I don’t recall a lot of the dialogue, but he did ask us to share what we were dreaming about at the time. We had all been dreaming about my father, myself included. There was one recurring dream I had, not every night, but consistently enough that it remains very clear to me, all these years later:

My father is in his bed, and I come in, with a head full of questions. Then I’m sitting on the edge of the bed, asking all of those unanswered questions I must have had at the time. “I’m looking for the answer,” I say to my dad, but when I turn around to him, he has disappeared.

When my father was sick, no one talked about the fact that he was going to die, and in those days, no one talked about cancer; my parents had books about it, but they hid them from us. When he passed away, it was a Friday, and the last time I saw him was for a few minutes on the Wednesday before. So I never felt a sense of closure with him. But when I described my dream to the Rebbe, he explained to me: “Really,” he said, “you do know the answers your father would have given you.”

I was only sixteen, and my father worked long hours, so I never had that much time with him. Still, I had a strong sense of who he was, and I did know the message he would have conveyed to me. What the Rebbe told me rang true. “You’ll always carry your father with you,” he added. “He is the weight you feel resting on your shoulder.” To this day, I can feel this message from the Rebbe with me, that I would always know what my father would have wanted for me and my brothers.

My younger brothers also related their dreams to the Rebbe, and he explained everything to them. He spoke softly and beautifully, and we felt that it would be okay. Then we three children walked out of the room, and the Rebbe sat with my mother for a while. My mother told me that he spoke about raising the children, about living her life, and what to do with the business my father had left behind; he gave her guidance for how to carry on. She remembers it as being a very special time.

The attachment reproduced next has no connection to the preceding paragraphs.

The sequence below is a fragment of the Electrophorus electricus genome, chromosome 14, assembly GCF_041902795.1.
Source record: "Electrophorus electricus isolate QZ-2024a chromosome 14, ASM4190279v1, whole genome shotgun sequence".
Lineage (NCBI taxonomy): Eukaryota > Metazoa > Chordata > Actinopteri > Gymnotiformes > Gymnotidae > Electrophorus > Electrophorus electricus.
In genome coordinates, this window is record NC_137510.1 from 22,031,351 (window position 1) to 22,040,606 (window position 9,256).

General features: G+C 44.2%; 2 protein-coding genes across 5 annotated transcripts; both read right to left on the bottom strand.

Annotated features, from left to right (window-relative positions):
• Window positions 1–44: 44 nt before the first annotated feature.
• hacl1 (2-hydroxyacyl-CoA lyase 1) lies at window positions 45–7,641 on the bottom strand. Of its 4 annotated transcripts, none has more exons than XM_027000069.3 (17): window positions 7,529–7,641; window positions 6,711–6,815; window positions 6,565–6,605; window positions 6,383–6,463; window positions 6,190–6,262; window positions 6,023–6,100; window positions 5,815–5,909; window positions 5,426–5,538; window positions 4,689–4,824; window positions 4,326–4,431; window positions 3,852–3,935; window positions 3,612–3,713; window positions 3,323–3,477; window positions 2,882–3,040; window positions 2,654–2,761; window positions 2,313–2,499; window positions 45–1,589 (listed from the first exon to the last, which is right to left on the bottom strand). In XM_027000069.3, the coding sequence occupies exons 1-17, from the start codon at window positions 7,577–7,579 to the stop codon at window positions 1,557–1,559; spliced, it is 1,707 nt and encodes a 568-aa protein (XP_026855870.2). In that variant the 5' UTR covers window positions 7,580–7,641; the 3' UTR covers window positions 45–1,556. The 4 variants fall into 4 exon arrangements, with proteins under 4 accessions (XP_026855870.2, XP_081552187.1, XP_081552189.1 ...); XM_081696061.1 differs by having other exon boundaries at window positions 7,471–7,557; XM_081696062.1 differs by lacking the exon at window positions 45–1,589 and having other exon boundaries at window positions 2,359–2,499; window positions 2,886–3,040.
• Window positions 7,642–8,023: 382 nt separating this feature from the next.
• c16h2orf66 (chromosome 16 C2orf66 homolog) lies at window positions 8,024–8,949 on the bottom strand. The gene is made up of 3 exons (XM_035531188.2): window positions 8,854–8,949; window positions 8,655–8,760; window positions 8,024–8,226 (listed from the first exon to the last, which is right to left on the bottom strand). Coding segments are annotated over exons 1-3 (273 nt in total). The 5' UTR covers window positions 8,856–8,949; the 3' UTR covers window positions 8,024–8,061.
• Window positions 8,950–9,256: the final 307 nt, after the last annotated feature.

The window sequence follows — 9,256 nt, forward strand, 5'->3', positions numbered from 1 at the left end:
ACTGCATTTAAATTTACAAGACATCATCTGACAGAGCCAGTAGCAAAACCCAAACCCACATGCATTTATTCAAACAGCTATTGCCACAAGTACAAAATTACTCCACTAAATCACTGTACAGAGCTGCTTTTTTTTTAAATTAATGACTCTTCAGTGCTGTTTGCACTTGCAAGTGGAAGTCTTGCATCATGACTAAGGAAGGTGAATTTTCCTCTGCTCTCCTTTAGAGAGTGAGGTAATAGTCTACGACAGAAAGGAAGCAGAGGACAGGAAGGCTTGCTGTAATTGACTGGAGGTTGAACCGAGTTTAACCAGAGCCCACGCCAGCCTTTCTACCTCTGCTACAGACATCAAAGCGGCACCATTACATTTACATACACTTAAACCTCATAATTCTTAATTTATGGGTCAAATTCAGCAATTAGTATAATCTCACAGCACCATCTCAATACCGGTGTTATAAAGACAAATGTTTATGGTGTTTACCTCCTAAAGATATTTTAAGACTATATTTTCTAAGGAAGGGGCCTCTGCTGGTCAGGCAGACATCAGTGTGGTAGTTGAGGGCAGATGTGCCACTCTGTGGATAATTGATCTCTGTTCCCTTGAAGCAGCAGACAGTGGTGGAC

During my father’s illness, I used to keep a journal, where I would write the kinds of questions a teenager whose parent was dying would ask: What did my father do wrong? How can G-d do this to young children? What is the purpose of this? I told myself that if I had to sit shiva, then I wouldn’t believe in G-d anymore.

But the truth is that while we were grieving my father’s passing, I felt at peace with myself. Instead of being rebellious, I became more of a believer. I don’t know if it was meeting the Rebbe, or some other experiences I had at the time, but they all seemed to come together to help me form a powerful spiritual belief system.

When I came out of meeting the Rebbe, I didn’t have an explanation for why things like this happen, but I felt that there is a purpose in G-d’s plan, even if it wasn’t intended for me to ever completely understand.

After that, I had a feeling of closure and I didn’t have those dreams anymore – and I still feel my father’s presence “on my shoulder.”

Mrs. Deborah Alter Goldenberg is a mother and grandmother, as well as a certified CPA, who lives in Beverly Hills, California, together with her husband Mark. She was interviewed in Los Angeles in March 2011.